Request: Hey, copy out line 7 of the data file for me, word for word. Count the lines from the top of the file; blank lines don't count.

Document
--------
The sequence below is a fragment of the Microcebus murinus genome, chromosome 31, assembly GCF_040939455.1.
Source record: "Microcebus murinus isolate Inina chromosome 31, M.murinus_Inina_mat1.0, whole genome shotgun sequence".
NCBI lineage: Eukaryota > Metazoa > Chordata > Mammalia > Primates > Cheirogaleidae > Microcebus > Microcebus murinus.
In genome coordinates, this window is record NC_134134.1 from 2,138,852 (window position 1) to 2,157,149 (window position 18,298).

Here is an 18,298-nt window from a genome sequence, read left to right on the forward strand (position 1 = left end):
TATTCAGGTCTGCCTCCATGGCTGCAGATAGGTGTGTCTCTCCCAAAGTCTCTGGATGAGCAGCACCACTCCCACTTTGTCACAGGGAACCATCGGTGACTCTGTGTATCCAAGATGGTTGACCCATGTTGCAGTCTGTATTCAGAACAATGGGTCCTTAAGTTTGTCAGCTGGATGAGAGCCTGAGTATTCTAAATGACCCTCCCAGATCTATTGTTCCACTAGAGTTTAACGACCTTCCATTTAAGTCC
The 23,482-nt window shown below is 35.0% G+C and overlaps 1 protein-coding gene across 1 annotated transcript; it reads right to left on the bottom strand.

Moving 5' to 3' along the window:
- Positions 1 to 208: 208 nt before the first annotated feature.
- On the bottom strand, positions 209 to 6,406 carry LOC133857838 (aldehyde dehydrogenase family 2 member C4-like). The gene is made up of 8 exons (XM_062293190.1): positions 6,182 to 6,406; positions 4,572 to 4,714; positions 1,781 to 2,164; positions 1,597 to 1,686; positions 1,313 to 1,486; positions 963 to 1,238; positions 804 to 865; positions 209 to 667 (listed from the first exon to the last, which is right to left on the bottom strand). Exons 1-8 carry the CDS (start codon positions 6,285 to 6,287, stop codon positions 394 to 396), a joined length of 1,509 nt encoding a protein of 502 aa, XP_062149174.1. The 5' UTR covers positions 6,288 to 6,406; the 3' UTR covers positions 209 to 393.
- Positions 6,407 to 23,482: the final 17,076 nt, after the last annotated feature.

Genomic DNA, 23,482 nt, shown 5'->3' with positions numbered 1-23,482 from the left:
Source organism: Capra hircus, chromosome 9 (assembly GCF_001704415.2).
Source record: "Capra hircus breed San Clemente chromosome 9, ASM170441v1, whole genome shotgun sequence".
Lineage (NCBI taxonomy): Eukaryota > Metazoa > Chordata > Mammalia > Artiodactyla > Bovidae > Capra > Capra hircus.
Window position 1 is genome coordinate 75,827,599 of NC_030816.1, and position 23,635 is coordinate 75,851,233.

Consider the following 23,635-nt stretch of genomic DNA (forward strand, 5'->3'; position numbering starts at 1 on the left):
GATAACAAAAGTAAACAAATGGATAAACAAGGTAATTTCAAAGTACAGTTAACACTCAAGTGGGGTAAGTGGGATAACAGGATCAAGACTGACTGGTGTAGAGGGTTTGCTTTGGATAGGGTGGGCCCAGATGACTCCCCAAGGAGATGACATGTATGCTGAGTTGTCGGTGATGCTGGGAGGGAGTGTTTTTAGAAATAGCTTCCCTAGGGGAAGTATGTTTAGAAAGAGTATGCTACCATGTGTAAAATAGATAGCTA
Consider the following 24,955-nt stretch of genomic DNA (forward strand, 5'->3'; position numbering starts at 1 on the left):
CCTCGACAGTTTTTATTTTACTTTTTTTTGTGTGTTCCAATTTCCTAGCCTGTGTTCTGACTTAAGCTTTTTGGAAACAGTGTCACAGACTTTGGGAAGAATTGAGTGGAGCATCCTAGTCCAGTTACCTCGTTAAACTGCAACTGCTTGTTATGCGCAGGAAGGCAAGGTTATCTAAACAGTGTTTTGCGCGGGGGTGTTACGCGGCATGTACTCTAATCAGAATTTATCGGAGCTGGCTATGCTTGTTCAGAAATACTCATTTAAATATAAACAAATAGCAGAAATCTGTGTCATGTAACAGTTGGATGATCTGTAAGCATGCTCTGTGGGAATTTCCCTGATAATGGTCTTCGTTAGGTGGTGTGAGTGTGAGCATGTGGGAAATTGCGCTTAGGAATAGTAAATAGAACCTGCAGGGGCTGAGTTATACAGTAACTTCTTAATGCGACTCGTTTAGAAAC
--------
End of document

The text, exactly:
The 23,482-nt window shown below is 35.0% G+C and overlaps 1 protein-coding gene across 1 annotated transcript; it reads right to left on the bottom strand.